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How To Avoid Common Pitfalls When Buying Life Insurance

By Robert Mintz, Esq.

Life insurance can be a key element of an effective estate tax strategy. However, when devising estate plans with clients we often find their current policies accomplish little or nothing in terms of future tax savings. It is not uncommon to find that the actual benefits provided by their policies are not at all what the clients thought. Often, people do not review their policies until it’s too late, only to find they may have misunderstood the terms or their insurance agent may have misrepresented or poorly communicated essential features.

Know What You Have

Recently, I was working with a client to develop a strategy to minimize his estate tax liability and preserve his business and savings for his children. We estimated that the total estate would likely grow to $10 million over the next 15 years. He planned to partially cover the potential estate taxes of $4 million with a $2 million “term” life insurance policy he had bought years earlier.

These popular policies are intended to pay at face value if the policy holder dies within the period of coverage. Premiums can be fixed for 10-20 years and sometimes can be renewed, with new premiums set by the company at that time. For example, a 20-year policy for $2 million might cost $10,000 per year at age 45. Depending on the policy, you may have the right to renew for another 10 or 15 years, but the premium will be reset by the insurer based on your new age. At 65 or 70, the annual premium might increase to several hundred thousand dollars per year.

Coming to “Terms” with Your Policy

Term policies have an important and specific purpose: to replace lost income from a premature death. If you should die before your anticipated retirement date, how much insurance would be necessary to replace for your spouse and children all or a portion of your lost income? If the answer is “a lot,” you are probably a good candidate for term insurance—it’s the best solution because it offers the most insurance for relatively low premiums.

What you probably won’t get from term insurance is any actual money paid out. Remember, these are low-cost policies until you get older, at which point the premiums often skyrocket. Hardly anybody renews or keeps them in force for the rest of their life. It’s too expensive to maintain a term policy as you reach age 65 and older. Term insurance effectively covers the risk of lost income for a set number of years, but it doesn’t build wealth for the future. When we looked closely at my client’s policy, we discovered that it had fixed premiums until age 70, at which point he could renew, but the increased annual premiums would make the policy effectively unaffordable. We could see that unless he died before age 70, there wasn’t going to be any insurance to accomplish his goals. That was certainly not what he intended or understood when he bought the policy. He knew that his business would increase in value and he needed a source of funds to pay estate taxes without selling the business, so he had purchased the policy the agent recommended and didn’t look too closely at the details.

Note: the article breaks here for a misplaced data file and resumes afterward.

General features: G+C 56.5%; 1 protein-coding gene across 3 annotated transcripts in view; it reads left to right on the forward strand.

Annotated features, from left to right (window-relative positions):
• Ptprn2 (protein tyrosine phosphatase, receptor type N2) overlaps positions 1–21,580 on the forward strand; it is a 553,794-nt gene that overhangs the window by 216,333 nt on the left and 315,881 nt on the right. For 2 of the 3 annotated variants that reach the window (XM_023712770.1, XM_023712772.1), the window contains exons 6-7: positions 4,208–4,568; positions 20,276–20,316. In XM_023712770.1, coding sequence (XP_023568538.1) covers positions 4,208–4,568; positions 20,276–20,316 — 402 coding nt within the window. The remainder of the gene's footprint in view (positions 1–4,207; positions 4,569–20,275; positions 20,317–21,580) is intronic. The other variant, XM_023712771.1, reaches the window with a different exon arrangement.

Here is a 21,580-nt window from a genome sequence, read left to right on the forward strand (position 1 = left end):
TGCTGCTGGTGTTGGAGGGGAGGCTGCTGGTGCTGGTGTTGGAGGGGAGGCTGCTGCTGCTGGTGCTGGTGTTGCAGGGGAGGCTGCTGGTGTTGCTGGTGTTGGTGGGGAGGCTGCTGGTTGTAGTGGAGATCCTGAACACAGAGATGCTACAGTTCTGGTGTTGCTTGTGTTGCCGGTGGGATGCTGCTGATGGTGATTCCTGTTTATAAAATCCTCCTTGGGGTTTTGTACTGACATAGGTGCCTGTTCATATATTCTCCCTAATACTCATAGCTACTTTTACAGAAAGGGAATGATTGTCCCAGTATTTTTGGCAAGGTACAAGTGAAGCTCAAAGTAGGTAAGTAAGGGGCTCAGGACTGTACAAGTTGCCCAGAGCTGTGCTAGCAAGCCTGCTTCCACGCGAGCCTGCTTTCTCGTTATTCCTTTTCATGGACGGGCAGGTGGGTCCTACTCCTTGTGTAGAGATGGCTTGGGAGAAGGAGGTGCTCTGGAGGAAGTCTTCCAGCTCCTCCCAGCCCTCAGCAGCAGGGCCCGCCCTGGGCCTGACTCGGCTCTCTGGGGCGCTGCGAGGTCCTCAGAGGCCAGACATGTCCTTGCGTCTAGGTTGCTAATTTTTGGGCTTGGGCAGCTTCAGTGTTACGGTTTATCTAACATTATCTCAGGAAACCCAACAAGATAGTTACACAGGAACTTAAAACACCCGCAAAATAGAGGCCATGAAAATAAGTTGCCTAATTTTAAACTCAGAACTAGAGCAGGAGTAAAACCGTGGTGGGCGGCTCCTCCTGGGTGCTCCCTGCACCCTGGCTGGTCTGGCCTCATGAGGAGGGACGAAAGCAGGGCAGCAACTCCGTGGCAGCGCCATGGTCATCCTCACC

Permanent Policies

Because your current term policy probably will be insufficient if you anticipate paying sizeable estate taxes or you want to leave money to your family, you’ll need a “permanent” life insurance policy that lasts for your lifetime. There are many varieties of these policies, but they are often described as “Whole Life” or “Universal Life.” In addition to paying the specified death benefit, these policies also work like savings accounts, building cash value that you can borrow against or redeem. They also get a big tax break because the earnings on the savings are not subject to income tax at any time.

Conclusion

Term policies and permanent policies meet important but different financial needs. Term life insurance efficiently and inexpensively protects against the risk of lost income for a specific number of years. Permanent policies are designed to last for a lifetime; they effectively guarantee that a specified amount of wealth is accumulated for whatever family, charitable, or estate tax needs you might consider. The caveat is that there are huge differences in benefits and costs among all of the available plans. We will cover some of these differences and dangers in future columns but for now, as always, we advise you to talk to your knowledgeable advisors about the real benefits and costs of any insurance plan you are considering.

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